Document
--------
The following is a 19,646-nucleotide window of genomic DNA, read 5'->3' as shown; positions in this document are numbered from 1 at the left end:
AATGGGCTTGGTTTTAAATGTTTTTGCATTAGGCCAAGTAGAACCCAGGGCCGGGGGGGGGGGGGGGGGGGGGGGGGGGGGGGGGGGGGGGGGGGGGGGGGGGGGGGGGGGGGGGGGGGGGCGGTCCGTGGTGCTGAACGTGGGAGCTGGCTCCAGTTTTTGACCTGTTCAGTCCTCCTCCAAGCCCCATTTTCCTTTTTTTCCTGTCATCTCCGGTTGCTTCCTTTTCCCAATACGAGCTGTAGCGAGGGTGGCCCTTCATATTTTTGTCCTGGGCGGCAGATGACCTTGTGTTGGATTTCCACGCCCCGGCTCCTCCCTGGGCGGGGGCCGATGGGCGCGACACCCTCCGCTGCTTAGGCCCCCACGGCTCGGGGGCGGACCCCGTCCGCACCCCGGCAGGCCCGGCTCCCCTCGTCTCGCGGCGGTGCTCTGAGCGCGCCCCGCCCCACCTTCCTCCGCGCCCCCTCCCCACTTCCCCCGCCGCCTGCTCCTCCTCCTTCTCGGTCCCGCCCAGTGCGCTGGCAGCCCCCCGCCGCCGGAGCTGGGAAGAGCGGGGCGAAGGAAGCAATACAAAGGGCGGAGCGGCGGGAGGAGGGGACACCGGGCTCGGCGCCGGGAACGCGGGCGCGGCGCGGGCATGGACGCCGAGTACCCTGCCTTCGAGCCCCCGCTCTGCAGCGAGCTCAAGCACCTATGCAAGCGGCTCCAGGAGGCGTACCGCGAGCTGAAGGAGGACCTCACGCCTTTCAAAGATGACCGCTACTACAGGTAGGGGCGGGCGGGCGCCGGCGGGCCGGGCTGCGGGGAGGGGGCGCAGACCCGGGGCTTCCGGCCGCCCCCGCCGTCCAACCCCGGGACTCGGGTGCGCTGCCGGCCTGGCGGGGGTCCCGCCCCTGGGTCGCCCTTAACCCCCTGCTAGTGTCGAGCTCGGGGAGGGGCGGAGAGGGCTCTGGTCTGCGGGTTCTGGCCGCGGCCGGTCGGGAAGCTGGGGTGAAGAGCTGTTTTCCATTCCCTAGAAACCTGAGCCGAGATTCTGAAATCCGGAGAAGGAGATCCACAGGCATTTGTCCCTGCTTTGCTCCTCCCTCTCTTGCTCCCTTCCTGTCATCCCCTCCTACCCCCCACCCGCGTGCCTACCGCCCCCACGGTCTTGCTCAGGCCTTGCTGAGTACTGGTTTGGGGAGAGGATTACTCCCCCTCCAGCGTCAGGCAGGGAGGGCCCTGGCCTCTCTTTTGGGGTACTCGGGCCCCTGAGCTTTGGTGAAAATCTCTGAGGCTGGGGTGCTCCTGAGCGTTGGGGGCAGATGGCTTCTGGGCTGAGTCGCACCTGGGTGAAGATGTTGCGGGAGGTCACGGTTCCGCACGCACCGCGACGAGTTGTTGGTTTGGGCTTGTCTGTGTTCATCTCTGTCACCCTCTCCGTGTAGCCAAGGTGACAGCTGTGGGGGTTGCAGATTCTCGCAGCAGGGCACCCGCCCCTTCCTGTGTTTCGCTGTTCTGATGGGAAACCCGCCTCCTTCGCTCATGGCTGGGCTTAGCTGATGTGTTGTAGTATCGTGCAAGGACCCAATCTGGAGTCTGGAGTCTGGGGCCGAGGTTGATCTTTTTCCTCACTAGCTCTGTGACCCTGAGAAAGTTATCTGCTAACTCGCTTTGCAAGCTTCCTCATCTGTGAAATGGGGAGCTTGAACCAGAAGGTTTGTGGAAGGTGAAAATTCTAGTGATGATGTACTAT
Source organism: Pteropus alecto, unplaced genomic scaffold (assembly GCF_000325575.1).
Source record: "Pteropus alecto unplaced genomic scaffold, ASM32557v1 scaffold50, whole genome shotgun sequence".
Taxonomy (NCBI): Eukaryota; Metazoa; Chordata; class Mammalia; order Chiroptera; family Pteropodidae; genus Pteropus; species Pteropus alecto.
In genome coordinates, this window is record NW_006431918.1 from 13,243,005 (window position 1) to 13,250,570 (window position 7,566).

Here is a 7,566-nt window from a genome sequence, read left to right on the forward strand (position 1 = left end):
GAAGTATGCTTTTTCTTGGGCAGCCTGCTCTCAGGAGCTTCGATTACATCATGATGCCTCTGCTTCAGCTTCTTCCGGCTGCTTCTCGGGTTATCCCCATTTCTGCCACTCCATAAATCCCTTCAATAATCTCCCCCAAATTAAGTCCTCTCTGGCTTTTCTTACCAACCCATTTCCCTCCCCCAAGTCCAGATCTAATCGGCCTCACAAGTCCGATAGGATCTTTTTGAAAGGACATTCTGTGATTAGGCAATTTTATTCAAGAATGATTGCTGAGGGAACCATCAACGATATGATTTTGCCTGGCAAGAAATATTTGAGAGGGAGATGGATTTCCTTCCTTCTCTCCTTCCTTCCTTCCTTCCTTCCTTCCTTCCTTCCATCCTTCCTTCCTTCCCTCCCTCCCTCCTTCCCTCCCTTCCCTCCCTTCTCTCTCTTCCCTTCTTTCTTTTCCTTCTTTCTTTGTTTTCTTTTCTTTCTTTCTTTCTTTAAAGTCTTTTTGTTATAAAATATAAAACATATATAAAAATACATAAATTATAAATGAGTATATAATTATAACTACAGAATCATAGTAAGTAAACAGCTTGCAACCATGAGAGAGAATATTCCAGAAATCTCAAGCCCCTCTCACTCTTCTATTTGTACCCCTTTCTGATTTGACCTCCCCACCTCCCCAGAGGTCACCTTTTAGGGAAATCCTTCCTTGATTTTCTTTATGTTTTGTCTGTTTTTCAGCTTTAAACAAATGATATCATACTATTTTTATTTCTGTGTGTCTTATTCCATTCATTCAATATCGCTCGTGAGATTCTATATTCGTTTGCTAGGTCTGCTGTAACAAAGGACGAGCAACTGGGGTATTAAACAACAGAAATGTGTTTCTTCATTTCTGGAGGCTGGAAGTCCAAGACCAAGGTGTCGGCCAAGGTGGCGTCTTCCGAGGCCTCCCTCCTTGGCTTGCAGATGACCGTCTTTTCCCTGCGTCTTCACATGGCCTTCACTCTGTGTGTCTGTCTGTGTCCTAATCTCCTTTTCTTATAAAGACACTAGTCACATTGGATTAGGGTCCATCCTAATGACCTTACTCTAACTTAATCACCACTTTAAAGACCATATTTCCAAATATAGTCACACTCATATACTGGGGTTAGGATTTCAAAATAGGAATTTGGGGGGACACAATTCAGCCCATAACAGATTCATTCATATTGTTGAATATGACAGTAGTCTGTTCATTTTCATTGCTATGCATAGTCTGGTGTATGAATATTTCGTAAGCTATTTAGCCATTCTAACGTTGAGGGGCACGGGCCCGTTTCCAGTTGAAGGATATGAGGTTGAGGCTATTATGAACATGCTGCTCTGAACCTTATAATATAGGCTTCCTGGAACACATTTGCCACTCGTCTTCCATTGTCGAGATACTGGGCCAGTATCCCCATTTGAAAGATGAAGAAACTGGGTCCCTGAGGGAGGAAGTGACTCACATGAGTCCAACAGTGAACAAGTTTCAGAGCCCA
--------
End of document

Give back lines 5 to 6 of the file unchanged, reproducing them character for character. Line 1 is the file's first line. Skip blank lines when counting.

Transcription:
Taxonomy (NCBI): Eukaryota; Metazoa; Chordata; class Mammalia; order Chiroptera; family Pteropodidae; genus Pteropus; species Pteropus alecto.
In genome coordinates, this window is record NW_006431918.1 from 13,243,005 (window position 1) to 13,250,570 (window position 7,566).